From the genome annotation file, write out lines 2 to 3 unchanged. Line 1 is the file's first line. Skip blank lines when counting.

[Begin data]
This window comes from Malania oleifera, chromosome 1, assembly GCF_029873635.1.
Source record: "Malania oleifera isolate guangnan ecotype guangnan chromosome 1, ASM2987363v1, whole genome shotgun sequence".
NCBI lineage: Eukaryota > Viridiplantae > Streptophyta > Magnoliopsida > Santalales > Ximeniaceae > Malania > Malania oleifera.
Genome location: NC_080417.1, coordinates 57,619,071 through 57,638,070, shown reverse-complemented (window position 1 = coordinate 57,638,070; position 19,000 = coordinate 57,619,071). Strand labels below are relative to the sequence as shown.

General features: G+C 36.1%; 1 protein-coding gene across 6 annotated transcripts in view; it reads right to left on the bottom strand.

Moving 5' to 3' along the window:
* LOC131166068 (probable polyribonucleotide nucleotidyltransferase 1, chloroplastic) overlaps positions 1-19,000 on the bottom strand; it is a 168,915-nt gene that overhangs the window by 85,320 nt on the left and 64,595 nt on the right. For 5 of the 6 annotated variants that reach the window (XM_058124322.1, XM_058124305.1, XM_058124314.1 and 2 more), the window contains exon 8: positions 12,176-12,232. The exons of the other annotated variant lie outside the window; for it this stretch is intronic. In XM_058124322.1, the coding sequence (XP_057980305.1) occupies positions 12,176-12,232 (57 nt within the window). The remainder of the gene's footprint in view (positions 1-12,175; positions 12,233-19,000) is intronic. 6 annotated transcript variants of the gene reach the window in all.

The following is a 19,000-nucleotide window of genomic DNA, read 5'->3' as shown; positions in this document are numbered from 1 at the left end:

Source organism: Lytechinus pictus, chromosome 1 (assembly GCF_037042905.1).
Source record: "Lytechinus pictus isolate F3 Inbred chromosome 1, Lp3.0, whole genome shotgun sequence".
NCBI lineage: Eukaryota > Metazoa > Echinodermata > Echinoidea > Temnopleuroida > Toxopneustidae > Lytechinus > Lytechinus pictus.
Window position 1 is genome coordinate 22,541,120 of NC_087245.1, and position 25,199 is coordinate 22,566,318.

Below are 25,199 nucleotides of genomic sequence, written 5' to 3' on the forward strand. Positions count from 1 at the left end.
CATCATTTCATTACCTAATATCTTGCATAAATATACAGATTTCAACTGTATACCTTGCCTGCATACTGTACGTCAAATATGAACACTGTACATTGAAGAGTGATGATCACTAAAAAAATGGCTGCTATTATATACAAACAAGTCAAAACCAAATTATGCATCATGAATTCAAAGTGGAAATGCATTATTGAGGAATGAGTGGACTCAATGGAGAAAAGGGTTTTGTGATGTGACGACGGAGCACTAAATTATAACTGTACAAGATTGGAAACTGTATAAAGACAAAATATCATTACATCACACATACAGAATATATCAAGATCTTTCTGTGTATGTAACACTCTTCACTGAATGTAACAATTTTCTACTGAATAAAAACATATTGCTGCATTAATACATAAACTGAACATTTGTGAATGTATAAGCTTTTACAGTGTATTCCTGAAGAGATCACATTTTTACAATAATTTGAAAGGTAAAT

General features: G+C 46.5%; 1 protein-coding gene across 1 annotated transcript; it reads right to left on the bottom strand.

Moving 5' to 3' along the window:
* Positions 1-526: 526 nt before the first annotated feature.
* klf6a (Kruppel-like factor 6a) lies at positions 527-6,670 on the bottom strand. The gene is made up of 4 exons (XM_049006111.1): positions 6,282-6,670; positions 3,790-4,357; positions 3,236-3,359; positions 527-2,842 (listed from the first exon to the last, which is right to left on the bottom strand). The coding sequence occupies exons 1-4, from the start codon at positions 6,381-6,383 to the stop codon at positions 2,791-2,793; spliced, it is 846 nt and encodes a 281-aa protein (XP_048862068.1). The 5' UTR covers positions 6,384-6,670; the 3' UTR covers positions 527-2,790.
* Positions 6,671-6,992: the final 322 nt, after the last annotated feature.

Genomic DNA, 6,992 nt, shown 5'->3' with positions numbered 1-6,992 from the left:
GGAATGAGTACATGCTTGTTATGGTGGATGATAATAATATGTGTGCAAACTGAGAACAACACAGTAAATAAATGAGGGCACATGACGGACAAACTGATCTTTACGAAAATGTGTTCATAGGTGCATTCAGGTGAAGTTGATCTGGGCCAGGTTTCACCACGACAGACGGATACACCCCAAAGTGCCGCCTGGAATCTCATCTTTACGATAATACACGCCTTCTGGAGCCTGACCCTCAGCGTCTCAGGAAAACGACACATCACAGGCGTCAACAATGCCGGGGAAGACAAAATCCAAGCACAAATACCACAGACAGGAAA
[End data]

Source record: "Malania oleifera isolate guangnan ecotype guangnan chromosome 1, ASM2987363v1, whole genome shotgun sequence".
NCBI lineage: Eukaryota > Viridiplantae > Streptophyta > Magnoliopsida > Santalales > Ximeniaceae > Malania > Malania oleifera.